- The Washington Times - Friday, July 13, 2001

"Legally Blonde," a punning title that might be construed as "mean-spirited" in this day and age, embraces abysmal stupidity.
Kind of "Clueless" for the genuinely clueless, this campus farce pretends to champion a ditsy, overprivileged underdog: Reese Witherspoon as Beverly Hills heiress, coed and stealth airhead Elle Woods. Her character resolves to enter Harvard Law School when ditched by a boyfriend headed toward that institution of learning.
"Blonde" promotes Elle from Harvard Law laughingstock to Harvard Law paragon on pitifully flimsy and condescending evidence.
Shameless condescension also drowns a subsidiary character in "Legally Blonde," a lovelorn Cambridge manicurist named Paulette (Jennifer Coolidge). Paulette becomes Elle's confidante during the young woman's loneliest days as a Harvard misfit.
Elle is introduced as the darling of the Delta Nu sorority at apocryphal CULA, presumably an abbreviation for City University of Los Angeles. She is the chapter president and an honor student majoring in fashion merchandising. Elle contemplates nothing but happiness until she is disillusioned by the treacherous Warner Huntington III (Matthew Davis), some kind of Eastern viper on the CULA campus. During a restaurant date that Elle expects to be an engagement clincher, the smug Warner informs her that he plans to discard her as lightweight baggage upon returning East and gracing Harvard Law with his presence.
A big problem confronts the plot before the heroine can even get it in gear by engineering a Harvard expedition of her own. There's no compelling reason to follow this guy around the corner, let alone across the country. Finessing the technicalities fails to inspire humorous cleverness in the screenwriting team of Karen McCullah Lutz and Kirsten Smith, who demonstrated more proficiency when updating Shakespeare's "The Taming of the Shrew" in "10 Things I Hate About You."
This will give you an idea of what's wrong with this movie: Elle evidently drives across the country with her pet Chihuahua, closely followed by a capacious moving van. The law students at Harvard also seem to share a dorm, a funnier notion than the filmmakers exploit. Elle dresses funny, accentuating the pink and fluffy. For the first day of classes, she sets off in an aquamarine smoking jacket that would look just as funny if no one but the doggie saw it.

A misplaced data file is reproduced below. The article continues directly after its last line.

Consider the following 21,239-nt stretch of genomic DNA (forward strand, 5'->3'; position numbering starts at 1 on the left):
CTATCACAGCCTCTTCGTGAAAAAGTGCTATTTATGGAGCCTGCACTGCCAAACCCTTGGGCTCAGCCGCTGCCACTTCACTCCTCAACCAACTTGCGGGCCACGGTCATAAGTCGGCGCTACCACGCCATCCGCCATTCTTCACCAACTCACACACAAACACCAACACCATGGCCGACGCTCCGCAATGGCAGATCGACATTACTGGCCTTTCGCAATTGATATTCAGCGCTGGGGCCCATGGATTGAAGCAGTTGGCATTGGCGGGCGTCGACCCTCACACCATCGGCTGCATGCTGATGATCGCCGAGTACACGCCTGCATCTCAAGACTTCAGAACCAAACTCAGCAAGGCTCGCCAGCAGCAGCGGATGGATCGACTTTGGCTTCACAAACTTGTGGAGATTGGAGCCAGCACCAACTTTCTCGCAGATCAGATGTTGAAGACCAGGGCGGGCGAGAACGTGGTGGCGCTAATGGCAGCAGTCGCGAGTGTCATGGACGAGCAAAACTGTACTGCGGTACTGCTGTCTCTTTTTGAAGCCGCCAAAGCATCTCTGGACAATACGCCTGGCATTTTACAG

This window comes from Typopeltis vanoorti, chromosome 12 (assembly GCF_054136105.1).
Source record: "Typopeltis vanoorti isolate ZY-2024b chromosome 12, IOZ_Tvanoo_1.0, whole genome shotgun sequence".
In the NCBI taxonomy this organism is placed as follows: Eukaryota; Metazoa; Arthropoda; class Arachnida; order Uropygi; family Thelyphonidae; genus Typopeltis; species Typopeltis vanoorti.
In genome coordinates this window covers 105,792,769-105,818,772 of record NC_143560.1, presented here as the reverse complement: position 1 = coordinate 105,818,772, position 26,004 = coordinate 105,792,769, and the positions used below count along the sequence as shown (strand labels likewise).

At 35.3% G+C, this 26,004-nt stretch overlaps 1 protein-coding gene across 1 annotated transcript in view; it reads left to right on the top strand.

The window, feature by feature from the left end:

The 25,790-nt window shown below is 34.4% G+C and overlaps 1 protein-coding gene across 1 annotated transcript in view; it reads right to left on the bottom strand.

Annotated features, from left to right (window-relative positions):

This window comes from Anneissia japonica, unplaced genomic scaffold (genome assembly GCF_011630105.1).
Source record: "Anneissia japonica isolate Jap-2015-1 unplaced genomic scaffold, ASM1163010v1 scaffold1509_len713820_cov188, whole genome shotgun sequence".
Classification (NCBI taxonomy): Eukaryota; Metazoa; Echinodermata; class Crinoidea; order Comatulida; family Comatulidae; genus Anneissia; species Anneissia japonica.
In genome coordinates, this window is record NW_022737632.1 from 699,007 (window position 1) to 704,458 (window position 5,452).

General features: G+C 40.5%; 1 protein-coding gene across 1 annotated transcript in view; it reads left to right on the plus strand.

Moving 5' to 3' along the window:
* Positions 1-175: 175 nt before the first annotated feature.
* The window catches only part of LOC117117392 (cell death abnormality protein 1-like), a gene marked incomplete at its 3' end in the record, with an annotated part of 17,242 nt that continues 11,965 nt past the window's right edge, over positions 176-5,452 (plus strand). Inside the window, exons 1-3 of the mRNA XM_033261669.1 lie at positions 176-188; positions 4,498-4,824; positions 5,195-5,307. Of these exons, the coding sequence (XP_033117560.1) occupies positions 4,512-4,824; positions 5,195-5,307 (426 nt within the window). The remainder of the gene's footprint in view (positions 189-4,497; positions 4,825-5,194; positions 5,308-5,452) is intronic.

The filmmakers also accommodate more product plugs than any movie in recent memory.
Having ludicrously stacked the deck against Elle as a law student, the movie overcompensates as ludicrously when illustrating her rabble-rousing rebound from snubs and false starts. Although Luke Wilson is inserted as the obvious improvement on Mr. Davis, nothing resembling an adequate or ingratiating romance evolves.
Between good deeds for Paulette and other needy acquaintances, Elle buckles down with her studies and then inspires total awe by breaking a murder case.
One is rather amazed that a threadbare, hands-on murder case is needed in the context of first-year law study. Elle comes way off the pace to rescue defendant Brooke Taylor Windham (Ali Larter), a misunderstood fortune hunter who trusts Elle as a fellow sorority sister of Delta Nu. Elle, who begins as a mere intern with a professor named Callahan (Victor Garber) who also runs a criminal practice, gets to take over the whole defense. Though unprepared, she seizes on a conveniently incriminating bit of testimony and saves the case as reliably as Perry Mason.
No doubt conscious of their deceits and ineptitude, the filmmakers need to spite some characters to excess while drooling over their dinky heroine. It's not enough, for example, that they should neglect to develop an honorable suitor to replace the unworthy Warner. Mr. Garber's character also must be libeled as unworthy, on grounds of lechery.

1/2 star
TITLE: "Legally Blonde"
RATING: PG-13 ("Language and sexual references" according to the MPAA; fleeting profanity and persistent comic vulgarity, usually pertaining to sex)
CREDITS: Directed by Robert Luketic. Screenplay by Karen McCullah Lutz and Kirsten Smith, based on a book by Amanda Brown. Cinematography by Anthony B. Richmond; production design by Melissa Stewart; costume design by Sophie de Rakoff Carbonell; and music by Rolfe Kent, with music supervision by Anita Camarata
RUNNING TIME: 96 minutes

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